The Shudder Team
Lovecraft’s Frightful Messenger
“West of Arkham the hills rise wild, and there are valleys with deep woods that no axe has ever cut.”
So begins H.P. Lovecraft’s masterpiece The Colour Out of Space, a novella written and published in 1927 that Lovecraft himself considered his best short story. It tells the tale of the Gardner family, onto whose farm lands a meteorite from outer space which unleashes a mysterious, otherworldly “Colour” that first drives the inhabitants mad, then destroys and alters the land itself, finally changing the family into monsters.
The Horror Of Empathy In Lucky McKee’s MAY, The Original May Queen And MORE!
Human beings like to use the word “inhuman” to describe those who have done terrible things. We have to. To acknowledge the humanity of someone who could, say, stab a stranger in the neck with a pair of scissors is to acknowledge your own potential for violence, as well as that of everyone around you. And how are you supposed to go about your day like everything is fine when the guy squeezing kiwis at the grocery store could have human heads in his freezer?
Why TEETH Still Bites Back And MORE!
In 2007, Mitchell Lichtenstein’s Teeth premiered at Sundance, and audiences had no idea what to expect. Centered around an abstinence advocate who discovers she has sentient teeth inside her vagina, Teeth was a film that horrified and disgusted the majority of the cis men who saw it and was overwhelmingly loved by just about everyone else. Lionsgate and The Weinstein Co. immediately purchased the film, an irony that cannot go unnoticed.
DEMON And The History Of The Dybbuk, Zombie Warhol and MORE!
An endless stream of ghosts, demons, and monsters have been lifted from the realm of religion and adapted into on-screen terrors. Though these are often taken from Christianity, there are ruthless baddies that have been lifted from Judaism. The most common of the Jewish spooks is an old one known as the dybbuk.
Prepare to Enter THE DEAD LANDS
This January prepare to visit a strange and fantastic world where the dead stalk the living in a mythic Māori past: The Dead Lands, a new original series co-produced with TVNZ in New Zealand. The series, which premieres January 23 on Shudder, features a murdered Māori warrior, Waka Nuku Rau (Te Kohe Tuhaka), who’s sent …
Shudder Filmmakers’ Favorite Horror Of The Decade
As we say goodbye to 2019 and the 2010s, and all those “Best Of…” horror lists keep coming in, the Shudder team thought we should contribute some of our favorites of the last decade. Well, our filmmakers’ favorites, that is. That’s right, as a special year-end Bite for all our devoted readers, we decided to ask some of the filmmakers on Shudder to share their favorite horror films of the past decade.
Bear Witness To The END OF DAYS, A Killer Mashup, And MORE!
After a risky heart surgery in 1997, Arnold Schwarzenegger took some time off from making movies, which lead to considerable audience anticipation for his big return. So it makes sense that he opted for End Of Days because he’d be fighting the actual Devil to save the world – the stakes had rarely been higher. But the movie was also a timely one when it was released in November of 1999 because the Devil had to pull off his plan by midnight on New Year’s Eve, and, at the time, we were all worried about the same moment; specifically, what might happen when the future threat of “Y2K” became the present.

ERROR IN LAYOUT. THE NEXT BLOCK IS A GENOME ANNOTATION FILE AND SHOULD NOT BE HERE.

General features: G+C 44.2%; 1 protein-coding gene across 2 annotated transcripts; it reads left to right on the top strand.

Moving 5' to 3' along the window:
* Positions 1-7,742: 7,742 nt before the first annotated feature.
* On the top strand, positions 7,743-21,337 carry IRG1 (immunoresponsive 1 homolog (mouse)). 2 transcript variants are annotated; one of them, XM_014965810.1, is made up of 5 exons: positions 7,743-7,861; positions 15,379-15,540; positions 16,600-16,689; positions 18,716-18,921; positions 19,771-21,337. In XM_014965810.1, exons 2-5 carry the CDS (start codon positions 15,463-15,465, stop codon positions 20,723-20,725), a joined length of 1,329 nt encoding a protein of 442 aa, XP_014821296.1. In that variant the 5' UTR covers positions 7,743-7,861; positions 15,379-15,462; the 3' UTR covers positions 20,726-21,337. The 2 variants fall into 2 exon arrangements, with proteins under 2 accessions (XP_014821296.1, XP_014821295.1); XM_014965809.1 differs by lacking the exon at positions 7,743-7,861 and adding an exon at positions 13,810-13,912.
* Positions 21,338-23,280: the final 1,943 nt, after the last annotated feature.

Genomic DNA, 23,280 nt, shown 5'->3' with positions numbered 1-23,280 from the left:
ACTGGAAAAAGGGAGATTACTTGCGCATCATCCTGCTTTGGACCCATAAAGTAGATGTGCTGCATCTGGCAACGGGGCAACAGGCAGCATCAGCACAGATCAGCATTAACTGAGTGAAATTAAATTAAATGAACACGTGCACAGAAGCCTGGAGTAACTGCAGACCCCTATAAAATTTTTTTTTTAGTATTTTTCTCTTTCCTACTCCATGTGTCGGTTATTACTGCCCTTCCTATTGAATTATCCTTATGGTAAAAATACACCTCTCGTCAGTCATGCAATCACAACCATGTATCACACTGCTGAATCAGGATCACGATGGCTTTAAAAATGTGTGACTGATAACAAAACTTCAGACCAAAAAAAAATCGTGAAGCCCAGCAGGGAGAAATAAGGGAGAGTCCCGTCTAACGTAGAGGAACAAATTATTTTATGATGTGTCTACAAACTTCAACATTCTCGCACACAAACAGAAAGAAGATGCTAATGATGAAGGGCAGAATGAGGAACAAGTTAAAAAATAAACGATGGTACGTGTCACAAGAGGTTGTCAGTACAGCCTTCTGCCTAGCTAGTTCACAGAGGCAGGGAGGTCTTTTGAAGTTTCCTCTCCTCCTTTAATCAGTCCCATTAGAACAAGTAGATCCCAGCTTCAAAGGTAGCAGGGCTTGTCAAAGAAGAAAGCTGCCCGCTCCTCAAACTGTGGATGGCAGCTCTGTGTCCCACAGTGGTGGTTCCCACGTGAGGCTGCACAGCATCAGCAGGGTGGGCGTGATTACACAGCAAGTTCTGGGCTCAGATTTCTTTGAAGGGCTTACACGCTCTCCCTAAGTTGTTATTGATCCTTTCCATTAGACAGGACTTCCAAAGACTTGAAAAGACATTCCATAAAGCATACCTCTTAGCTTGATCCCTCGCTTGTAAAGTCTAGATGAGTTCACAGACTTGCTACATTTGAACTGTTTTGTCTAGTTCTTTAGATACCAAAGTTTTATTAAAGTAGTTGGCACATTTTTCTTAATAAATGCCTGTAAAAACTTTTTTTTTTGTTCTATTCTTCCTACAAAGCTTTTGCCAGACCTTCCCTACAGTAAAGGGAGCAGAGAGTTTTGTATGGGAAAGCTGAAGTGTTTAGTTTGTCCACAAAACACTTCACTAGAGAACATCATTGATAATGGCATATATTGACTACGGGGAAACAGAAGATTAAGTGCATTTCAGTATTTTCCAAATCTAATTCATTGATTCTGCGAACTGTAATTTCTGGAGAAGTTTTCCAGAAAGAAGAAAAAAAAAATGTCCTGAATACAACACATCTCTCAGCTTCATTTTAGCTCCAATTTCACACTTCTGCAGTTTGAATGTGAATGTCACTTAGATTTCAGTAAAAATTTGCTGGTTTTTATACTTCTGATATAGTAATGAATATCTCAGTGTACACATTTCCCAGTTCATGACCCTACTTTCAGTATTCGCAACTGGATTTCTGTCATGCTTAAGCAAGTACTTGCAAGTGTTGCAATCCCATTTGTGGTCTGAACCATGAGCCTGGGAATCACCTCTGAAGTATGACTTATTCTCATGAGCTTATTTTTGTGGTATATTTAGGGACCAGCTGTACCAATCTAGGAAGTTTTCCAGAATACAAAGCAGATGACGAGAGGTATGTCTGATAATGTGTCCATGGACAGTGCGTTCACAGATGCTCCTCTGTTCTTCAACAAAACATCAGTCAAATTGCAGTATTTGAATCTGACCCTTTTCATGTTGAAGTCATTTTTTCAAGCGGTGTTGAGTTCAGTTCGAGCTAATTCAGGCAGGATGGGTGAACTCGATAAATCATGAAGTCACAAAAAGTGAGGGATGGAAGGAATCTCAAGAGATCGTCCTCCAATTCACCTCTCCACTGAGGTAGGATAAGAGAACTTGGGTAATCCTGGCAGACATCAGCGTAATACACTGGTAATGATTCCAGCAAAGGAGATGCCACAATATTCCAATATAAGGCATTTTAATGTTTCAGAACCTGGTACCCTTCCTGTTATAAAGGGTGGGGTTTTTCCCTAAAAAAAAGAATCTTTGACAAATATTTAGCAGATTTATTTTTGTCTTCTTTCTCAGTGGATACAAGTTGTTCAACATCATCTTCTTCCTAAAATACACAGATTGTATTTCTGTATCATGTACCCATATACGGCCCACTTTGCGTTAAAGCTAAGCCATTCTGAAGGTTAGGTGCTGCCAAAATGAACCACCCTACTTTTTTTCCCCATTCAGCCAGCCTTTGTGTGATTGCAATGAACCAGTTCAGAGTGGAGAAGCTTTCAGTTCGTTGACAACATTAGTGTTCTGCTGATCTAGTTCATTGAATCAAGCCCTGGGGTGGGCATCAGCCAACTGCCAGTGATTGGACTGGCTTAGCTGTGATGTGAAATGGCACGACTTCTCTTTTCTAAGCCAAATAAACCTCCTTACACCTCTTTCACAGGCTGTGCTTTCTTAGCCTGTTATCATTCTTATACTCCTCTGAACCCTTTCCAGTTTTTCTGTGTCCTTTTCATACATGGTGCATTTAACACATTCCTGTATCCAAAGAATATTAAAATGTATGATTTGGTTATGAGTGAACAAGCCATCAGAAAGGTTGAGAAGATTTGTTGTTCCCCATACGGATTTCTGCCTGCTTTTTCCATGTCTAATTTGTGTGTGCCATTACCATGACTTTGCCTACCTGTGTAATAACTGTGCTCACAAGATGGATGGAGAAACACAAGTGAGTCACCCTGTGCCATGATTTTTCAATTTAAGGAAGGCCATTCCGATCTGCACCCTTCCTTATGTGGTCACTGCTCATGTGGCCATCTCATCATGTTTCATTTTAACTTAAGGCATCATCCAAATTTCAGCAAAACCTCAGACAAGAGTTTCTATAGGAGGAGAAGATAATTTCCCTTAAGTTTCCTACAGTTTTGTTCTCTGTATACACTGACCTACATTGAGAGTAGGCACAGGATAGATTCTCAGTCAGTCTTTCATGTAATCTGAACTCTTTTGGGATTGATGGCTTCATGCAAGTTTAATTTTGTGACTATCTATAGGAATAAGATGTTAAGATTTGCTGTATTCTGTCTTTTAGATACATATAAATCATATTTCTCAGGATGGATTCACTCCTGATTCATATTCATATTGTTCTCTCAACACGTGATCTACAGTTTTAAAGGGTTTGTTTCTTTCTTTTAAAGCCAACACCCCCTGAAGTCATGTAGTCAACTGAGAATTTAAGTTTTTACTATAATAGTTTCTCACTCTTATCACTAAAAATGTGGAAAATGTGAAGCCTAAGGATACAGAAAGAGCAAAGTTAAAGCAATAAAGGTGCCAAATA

It’s Beginning To Look A Lot Like Krampus, A CHRISTMAS CAROL And MORE!
Some activities will forever be associated with the Christmas season: Roasting chestnuts over a fire; waking up early to catch the morning snowfall, with presents by the tree; dressing up like a horned demon-goat-man and threatening to shove bad neighborhood kids in a sack. You know, Christmas classics.
Strange Christmas Horror, SILENT NIGHT, DEADLY NIGHT And More!
‘Tis the month of December on this edition of The Bite;
And here comes Donato, who’s pro festive fright.
You may know Krampus, psycho Santas, elves undead;
And evil jolly demons who’d paint the North Pole red.
THE NIGHT OF THE HUNTER, Junji Ito, Gift Guides And MORE!
The Night Of The Hunter (1955) is, simply, one of the iconic films of the 20th century. Visually enigmatic, it’s inspired some of cinema’s great auteurs from Martin Scorsese and the Coen brothers to Spike Lee. It defies genre, working deftly as a psychological thriller, a horror movie, a family drama, and a staple of Film Noir. Though now recognized as a masterpiece, it is the only directing venture for prolific actor Charles Laughton; its failure so demoralized Laughton that he refused to get behind the camera again.
The Deaths That Inspired A NIGHTMARE ON ELM STREET, A Gingerbread Overlook And MORE!
“Whatever you do, don’t fall asleep” might be reasonable enough for Nancy Thompson (Heather Langenkamp), who understood that falling asleep meant falling prey to a knife-gloved man in a dirty red and green sweater. But what do you do when the threat awaiting you on the other side of sleep isn’t Freddy Krueger, but something more horrifying?
Amazing Fan Art From THE LAST DRIVE-IN
Every week on The Last Drive-In, Joe Bob Briggs served up a double feature of horror with helpings of movie history, critical analysis, inspired rants and occasional surprise guests. One of our favorite parts of #TheLastDriveIn was seeing the creativity Joe Bob’s movies picks inspired, a lot of which was shared with the hashtag #TheLastDrawIn, …
The Legacy Of DR. CALIGARI, Noirvember Horror And MORE!
It’s November which, for some film fans, means it’s time for the ultra-hashtaggable month-long celebration of all things Film Noir: #Noirvember. Folks tend to think of the genre as smokey bars, jazz, and dangerous dames, but it’s actually far more complex. With its roots firmly planted in German Expressionism and Horror, Film Noir can be traced back to a microbudget studio film from Weimar Germany that would completely change the face of cinema – The Cabinet of Dr. Caligari.